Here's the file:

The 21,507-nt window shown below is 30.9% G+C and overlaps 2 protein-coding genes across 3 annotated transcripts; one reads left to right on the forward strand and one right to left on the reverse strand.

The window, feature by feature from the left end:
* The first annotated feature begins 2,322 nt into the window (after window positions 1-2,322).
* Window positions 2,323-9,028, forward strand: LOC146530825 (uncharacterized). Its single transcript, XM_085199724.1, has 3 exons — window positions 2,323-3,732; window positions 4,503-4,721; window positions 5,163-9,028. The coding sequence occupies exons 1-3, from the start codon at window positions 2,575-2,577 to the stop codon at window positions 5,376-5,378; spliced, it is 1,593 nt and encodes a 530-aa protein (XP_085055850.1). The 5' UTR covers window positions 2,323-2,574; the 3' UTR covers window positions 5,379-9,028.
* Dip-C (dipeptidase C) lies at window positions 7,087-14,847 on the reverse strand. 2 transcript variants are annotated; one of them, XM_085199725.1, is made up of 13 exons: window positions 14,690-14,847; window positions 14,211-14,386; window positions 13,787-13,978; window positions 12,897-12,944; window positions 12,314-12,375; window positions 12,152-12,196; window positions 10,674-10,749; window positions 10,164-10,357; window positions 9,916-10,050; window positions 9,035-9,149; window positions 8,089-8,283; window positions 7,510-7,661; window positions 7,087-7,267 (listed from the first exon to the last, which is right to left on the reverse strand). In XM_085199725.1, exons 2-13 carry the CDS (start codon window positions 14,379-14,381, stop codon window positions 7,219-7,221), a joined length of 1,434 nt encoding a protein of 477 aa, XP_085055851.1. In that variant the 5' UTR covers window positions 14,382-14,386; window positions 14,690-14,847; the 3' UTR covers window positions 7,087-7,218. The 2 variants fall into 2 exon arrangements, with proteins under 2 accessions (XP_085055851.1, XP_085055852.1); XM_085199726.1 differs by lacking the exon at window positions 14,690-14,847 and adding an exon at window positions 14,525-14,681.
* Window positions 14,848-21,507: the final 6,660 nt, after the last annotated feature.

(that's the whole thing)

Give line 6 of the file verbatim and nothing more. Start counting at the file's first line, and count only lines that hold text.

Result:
* Window positions 14,848-21,507: the final 6,660 nt, after the last annotated feature.